Similarly, the Court finds that Rossman's investment and other accounts were truthfully disclosed and do not evidence willful evasion of taxes. Rossman's records were transparent and there was no evidence of or suggestion that he has undisclosed bank accounts in which he conceals assets from the reach of the IRS or other creditors. Indeed, the Chapter 7 Trustee filed a Report of No Distribution in his case. The Court cannot conclude that Rossman was required to drain every retirement account and abandon his lobster fishing business to satisfy his obligation to the IRS, pending a final determination of the amount of interest due. The Court concludes that the conduct component of sec. 523(a)(1)(C) is not satisfied simply because Rossman maintained balances in savings and retirement accounts that will provide him with modest resources for his retirement years or enable him to care for dependents, particularly his physically disabled son, where a large portion of his obligation to the IRS is the subject of a bona fide dispute before the Tax Court.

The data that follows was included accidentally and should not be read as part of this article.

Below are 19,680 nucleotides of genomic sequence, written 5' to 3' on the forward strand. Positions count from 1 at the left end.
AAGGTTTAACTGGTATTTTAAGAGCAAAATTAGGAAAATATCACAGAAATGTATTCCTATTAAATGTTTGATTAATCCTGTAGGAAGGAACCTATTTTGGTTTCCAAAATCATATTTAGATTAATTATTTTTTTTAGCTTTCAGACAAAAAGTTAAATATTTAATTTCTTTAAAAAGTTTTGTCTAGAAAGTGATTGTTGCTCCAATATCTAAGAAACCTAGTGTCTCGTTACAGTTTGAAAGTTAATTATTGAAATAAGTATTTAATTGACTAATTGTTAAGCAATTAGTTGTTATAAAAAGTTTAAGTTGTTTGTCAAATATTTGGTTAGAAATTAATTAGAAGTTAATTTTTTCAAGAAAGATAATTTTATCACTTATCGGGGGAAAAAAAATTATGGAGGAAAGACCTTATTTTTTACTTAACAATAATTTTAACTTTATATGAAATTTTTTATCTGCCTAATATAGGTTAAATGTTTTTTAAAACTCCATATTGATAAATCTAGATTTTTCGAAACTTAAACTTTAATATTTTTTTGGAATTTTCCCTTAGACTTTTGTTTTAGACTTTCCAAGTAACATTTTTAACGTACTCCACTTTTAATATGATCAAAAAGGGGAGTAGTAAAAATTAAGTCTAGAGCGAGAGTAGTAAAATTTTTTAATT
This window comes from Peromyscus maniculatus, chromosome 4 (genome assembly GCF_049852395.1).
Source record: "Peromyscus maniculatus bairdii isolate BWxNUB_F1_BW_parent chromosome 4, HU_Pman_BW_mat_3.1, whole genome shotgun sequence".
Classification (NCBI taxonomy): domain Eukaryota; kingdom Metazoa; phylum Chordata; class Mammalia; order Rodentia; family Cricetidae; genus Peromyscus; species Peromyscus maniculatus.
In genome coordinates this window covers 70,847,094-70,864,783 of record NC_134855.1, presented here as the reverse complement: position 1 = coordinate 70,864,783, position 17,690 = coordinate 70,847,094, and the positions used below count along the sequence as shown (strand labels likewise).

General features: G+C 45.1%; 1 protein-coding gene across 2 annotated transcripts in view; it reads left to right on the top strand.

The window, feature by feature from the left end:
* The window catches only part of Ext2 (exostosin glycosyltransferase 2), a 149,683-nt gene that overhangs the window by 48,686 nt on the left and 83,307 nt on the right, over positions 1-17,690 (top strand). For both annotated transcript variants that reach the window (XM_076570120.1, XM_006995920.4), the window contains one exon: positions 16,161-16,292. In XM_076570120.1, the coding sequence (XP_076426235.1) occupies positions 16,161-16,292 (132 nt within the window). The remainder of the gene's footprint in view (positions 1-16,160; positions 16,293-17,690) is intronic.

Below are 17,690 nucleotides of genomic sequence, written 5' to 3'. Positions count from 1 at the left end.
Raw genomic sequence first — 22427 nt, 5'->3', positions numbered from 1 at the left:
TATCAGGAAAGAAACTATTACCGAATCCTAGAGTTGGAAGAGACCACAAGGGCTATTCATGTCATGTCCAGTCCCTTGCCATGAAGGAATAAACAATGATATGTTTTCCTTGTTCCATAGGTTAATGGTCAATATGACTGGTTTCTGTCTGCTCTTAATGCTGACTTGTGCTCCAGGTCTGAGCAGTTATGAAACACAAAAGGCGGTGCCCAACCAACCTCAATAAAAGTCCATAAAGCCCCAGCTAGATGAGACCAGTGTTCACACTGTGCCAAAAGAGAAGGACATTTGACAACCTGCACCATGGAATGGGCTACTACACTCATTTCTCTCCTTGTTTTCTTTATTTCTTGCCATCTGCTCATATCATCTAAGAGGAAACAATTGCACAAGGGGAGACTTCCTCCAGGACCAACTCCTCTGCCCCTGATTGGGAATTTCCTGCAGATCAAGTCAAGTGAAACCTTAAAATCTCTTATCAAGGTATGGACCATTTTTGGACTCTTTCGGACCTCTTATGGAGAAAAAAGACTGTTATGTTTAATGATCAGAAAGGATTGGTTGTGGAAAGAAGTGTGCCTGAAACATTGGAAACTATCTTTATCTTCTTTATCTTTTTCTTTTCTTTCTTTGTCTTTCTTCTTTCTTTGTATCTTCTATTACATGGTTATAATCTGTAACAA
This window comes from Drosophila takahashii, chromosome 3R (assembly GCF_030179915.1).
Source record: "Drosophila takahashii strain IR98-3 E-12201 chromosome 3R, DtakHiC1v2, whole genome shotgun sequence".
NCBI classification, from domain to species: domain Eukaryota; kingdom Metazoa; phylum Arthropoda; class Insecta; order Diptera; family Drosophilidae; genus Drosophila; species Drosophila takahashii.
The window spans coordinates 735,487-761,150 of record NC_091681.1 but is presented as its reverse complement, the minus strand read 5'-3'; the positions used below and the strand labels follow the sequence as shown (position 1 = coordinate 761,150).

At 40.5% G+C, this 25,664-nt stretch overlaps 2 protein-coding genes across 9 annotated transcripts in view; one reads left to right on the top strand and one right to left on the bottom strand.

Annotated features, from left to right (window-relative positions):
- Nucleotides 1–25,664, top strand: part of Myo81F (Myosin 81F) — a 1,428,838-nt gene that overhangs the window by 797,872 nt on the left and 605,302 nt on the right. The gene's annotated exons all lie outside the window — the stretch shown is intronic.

*19 The Court, however, cannot ignore Rossman's earnings in the years after 2002 when the IRS issued Form 4549A. Rossman earned substantial income in 2004 and 2005 when his partnership distributions were $1,620,000 and $660,000, respectively, and his adjusted gross income was higher as a result of other sources of income. In those years, Rossman's income far exceeded his income in both prior and later years. In view of his substantial income in those years, the Court finds that the burden of proof shifted to him to explain how he spent that extraordinary income and why he did not make some payment toward his tax liabiliy. He did not address that income during his testimony. Thus, the inescapable conclusion is that Rossman had disposable income from which he could have made some payments to the IRS and the failure to use at least some of that income to satisfy the increase in tax owed in 1986 (i.e., $157,132) evidences an evasion of tax liability. Both his conduct in failing to make payments toward the balance due from 1986 and circumstantial evidence of willfulness derived therefrom supports the conclusion that he intended to evade at least some part of his obligations to the IRS. See In re Fegeley, 118 F.3d at 938 (conduct requirement satisfied when debtor in any manner evades or defeats tax liability).